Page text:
Clinical Trial: Dietary Antioxidants and Atherosclerosis

This study has been completed.

Sponsored by: National Heart, Lung, and Blood Institute (NHLBI)
Information provided by: National Heart, Lung, and Blood Institute (NHLBI)

Purpose

To examine the role of dietary antioxidants in the etiology of atherosclerosis in both sexes and in whites and Blacks.

Condition
Atherosclerosis
Cardiovascular Diseases
Heart Diseases
Carotid Stenosis

MedlinePlus related topics:  Carotid Artery Disease;   Heart Diseases;   Heart Diseases--Prevention;   Vascular Diseases

Study Type: Observational
Study Design: Natural History

Further Study Details: 

Study start: July 1992;  Study completion: June 1995

BACKGROUND: Atherosclerosis is this nation's leading cause of death for males and females, and Blacks and whites. There is mounting evidence that the oxidation of blood low density lipoproteins (LDL) plays an important role in the pathogenesis of this disease. LDL oxidation can be prevented by several dietary antioxidants, in particular, vitamin C, vitamin E, and beta-carotene. There is preliminary evidence that dietary antioxidants may slow the natural history of atherosclerosis in humans. Until now studies in this area have included predominantly white males with symptomatic disease.

DESIGN NARRATIVE: The case-control study used data collected in ARIC to test the hypothesis that individuals in the lowest quintile of vitamin C, vitamin E and carotenoid consumption were at higher risk of asymptomatic atherosclerosis than those consuming greater amounts. Antioxidant intake was assessed by a validated food frequency questionnaire and a diet supplement survey. Cases were those with asymptomatic carotid artery atherosclerosis as determined by B-mode ultrasonography. Controls were those without evidence of carotid artery atherosclerosis. Secondary analyses determined which sex-race subgroups were at particular risk due to low antioxidant consumption.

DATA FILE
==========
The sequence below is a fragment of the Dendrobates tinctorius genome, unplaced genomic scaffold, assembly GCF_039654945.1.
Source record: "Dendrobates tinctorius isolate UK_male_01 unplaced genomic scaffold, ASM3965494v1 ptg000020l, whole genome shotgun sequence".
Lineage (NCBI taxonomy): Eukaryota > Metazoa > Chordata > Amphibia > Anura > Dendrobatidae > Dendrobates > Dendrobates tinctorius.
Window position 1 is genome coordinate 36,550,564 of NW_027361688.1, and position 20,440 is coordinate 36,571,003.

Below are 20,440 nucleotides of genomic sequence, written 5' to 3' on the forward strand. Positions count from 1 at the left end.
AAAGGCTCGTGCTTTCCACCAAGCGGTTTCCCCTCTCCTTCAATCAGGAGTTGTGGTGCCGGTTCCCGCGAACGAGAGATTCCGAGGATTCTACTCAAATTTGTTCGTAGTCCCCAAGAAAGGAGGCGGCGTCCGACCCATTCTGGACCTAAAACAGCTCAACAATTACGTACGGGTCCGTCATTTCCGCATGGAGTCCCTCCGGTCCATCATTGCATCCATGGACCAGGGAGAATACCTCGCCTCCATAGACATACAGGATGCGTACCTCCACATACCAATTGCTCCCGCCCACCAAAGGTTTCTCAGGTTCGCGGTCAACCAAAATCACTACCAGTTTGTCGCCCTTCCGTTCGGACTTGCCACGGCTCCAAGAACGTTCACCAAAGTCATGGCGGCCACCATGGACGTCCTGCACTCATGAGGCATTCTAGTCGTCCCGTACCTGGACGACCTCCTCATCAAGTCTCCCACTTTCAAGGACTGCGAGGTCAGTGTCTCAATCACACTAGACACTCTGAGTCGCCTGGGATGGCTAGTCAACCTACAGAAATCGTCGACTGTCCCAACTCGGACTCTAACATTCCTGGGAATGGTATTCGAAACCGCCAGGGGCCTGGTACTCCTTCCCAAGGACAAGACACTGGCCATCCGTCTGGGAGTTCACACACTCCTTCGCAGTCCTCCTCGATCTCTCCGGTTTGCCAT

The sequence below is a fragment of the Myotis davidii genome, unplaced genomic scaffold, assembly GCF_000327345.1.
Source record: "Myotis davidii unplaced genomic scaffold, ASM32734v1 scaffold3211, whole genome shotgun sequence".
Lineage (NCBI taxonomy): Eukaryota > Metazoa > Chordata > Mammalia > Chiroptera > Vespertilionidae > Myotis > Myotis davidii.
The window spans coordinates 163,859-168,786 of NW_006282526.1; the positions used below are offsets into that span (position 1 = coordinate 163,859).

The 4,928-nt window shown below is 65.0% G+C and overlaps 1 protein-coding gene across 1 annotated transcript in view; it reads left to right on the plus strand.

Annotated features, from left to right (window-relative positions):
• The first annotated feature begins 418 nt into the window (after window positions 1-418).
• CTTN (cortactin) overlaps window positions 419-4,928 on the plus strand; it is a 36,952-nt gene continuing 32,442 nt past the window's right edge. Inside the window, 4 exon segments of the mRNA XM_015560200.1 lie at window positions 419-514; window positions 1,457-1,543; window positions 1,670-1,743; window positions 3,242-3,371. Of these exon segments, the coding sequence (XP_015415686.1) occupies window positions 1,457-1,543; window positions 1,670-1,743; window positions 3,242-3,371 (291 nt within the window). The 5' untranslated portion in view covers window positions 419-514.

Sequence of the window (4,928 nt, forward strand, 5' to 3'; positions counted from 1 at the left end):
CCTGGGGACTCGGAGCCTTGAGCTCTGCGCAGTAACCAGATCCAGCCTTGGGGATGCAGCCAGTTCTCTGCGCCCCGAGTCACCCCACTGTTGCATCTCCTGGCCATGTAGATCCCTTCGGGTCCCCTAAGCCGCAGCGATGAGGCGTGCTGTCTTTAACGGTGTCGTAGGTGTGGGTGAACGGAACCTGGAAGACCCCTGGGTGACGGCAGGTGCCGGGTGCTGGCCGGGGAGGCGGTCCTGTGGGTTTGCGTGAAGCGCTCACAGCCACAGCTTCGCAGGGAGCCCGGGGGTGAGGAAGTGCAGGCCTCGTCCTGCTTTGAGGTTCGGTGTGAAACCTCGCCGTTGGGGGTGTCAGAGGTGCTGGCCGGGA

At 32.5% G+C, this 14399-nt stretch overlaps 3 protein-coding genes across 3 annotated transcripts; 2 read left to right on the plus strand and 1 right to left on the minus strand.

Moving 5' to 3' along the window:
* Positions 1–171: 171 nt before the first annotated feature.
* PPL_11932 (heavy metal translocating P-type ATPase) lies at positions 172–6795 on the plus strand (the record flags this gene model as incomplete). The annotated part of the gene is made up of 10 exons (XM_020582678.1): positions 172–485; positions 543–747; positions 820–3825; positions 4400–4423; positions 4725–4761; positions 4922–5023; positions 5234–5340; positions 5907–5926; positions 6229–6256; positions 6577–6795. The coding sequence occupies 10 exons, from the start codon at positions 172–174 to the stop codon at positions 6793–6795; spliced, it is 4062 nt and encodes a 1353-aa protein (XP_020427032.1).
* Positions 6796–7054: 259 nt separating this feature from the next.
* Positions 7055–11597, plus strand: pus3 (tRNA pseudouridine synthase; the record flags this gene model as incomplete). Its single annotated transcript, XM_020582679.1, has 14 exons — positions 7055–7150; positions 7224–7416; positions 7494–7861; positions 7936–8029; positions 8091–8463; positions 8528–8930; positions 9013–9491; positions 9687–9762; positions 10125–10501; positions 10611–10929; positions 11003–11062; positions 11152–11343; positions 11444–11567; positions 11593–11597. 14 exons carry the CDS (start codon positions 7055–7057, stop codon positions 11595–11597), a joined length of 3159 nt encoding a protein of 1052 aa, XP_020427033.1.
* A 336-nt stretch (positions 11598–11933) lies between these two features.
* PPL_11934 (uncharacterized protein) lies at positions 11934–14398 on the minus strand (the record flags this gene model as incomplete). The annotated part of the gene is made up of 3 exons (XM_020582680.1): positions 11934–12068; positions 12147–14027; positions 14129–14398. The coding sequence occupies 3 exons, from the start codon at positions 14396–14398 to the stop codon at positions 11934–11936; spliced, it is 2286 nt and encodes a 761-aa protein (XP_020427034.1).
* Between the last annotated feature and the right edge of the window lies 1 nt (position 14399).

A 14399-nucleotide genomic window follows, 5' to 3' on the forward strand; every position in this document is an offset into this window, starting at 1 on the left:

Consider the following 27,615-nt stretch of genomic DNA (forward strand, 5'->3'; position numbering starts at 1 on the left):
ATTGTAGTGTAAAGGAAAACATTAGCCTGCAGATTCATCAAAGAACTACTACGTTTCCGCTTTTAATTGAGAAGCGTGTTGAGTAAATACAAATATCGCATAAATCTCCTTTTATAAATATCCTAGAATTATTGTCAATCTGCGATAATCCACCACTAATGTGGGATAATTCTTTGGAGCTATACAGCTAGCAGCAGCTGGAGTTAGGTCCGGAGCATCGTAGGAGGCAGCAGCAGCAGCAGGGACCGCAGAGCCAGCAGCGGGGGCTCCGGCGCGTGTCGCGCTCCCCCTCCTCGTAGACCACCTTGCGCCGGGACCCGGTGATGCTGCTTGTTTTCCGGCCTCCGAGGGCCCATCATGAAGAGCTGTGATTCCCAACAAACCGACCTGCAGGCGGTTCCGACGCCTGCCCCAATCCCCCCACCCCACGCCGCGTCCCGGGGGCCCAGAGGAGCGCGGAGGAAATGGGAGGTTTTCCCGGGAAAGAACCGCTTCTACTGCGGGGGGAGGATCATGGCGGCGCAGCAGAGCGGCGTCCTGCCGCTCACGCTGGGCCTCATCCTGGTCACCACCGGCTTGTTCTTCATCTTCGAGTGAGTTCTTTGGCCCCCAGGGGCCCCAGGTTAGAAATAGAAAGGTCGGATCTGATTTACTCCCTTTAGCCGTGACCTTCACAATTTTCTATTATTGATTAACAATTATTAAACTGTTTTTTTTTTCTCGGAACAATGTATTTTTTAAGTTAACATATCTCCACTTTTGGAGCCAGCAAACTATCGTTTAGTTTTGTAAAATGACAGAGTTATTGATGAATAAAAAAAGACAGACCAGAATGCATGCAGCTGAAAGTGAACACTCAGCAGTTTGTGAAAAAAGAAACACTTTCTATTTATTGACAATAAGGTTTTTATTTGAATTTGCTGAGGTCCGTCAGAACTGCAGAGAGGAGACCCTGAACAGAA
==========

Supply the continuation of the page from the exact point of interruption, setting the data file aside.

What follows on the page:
Eligibility

Genders Eligible for Study:  Male

Criteria

No eligibility criteria

More Information

Publications

Kritchevsky SB, Shimakawa T, Tell GS, Dennis B, Carpenter M, Eckfeldt JH, Peacher-Ryan H, Heiss G. Dietary antioxidants and carotid artery wall thickness. The ARIC Study. Atherosclerosis Risk in Communities Study. Circulation. 1995 Oct 15;92(8):2142-50.

Kritchevsky SB, Tell GS, Shimakawa T, Dennis B, Li R, Kohlmeier L, Steere E, Heiss G. Provitamin A carotenoid intake and carotid artery plaques: the Atherosclerosis Risk in Communities Study. Am J Clin Nutr. 1998 Sep;68(3):726-33.

Study ID Numbers:  4330
Record last reviewed:  June 2000
Last Updated:  October 13, 2004
Record first received:  May 25, 2000
ClinicalTrials.gov Identifier:  NCT00005412
Health Authority: United States: Federal Government
ClinicalTrials.gov processed this record on 2005-04-08


Source: ClinicalTrials.gov
Cache Date: April 9, 2005

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